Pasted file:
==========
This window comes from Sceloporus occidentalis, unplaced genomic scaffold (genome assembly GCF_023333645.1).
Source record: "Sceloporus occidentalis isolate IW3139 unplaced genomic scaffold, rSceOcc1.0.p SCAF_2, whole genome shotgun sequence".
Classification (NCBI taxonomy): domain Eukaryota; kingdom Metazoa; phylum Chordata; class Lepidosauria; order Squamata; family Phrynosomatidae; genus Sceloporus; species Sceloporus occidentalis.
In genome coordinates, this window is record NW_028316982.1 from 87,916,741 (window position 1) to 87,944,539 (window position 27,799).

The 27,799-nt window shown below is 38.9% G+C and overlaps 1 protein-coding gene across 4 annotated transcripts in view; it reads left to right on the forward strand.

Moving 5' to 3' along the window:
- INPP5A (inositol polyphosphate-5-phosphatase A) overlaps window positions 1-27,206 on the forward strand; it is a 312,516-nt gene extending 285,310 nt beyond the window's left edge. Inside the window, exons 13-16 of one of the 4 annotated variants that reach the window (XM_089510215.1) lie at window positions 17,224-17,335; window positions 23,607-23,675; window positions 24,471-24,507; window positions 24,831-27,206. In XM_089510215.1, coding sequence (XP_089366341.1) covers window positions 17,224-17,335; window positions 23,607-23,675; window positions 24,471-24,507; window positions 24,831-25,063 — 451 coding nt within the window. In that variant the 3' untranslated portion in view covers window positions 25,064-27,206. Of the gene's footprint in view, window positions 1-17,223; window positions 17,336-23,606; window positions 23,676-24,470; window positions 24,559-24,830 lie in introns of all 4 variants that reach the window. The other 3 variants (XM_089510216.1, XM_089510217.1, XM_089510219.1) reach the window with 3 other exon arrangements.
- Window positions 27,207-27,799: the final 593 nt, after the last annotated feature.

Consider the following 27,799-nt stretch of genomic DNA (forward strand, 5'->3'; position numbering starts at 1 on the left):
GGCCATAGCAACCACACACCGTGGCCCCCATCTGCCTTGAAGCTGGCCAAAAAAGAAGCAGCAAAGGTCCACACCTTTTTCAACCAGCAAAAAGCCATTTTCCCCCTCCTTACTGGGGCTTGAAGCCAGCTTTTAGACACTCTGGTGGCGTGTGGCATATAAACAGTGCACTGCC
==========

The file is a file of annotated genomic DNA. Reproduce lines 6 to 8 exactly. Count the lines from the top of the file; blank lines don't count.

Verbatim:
Moving 5' to 3' along the window:
- INPP5A (inositol polyphosphate-5-phosphatase A) overlaps window positions 1-27,206 on the forward strand; it is a 312,516-nt gene extending 285,310 nt beyond the window's left edge. Inside the window, exons 13-16 of one of the 4 annotated variants that reach the window (XM_089510215.1) lie at window positions 17,224-17,335; window positions 23,607-23,675; window positions 24,471-24,507; window positions 24,831-27,206. In XM_089510215.1, coding sequence (XP_089366341.1) covers window positions 17,224-17,335; window positions 23,607-23,675; window positions 24,471-24,507; window positions 24,831-25,063 — 451 coding nt within the window. In that variant the 3' untranslated portion in view covers window positions 25,064-27,206. Of the gene's footprint in view, window positions 1-17,223; window positions 17,336-23,606; window positions 23,676-24,470; window positions 24,559-24,830 lie in introns of all 4 variants that reach the window. The other 3 variants (XM_089510216.1, XM_089510217.1, XM_089510219.1) reach the window with 3 other exon arrangements.
- Window positions 27,207-27,799: the final 593 nt, after the last annotated feature.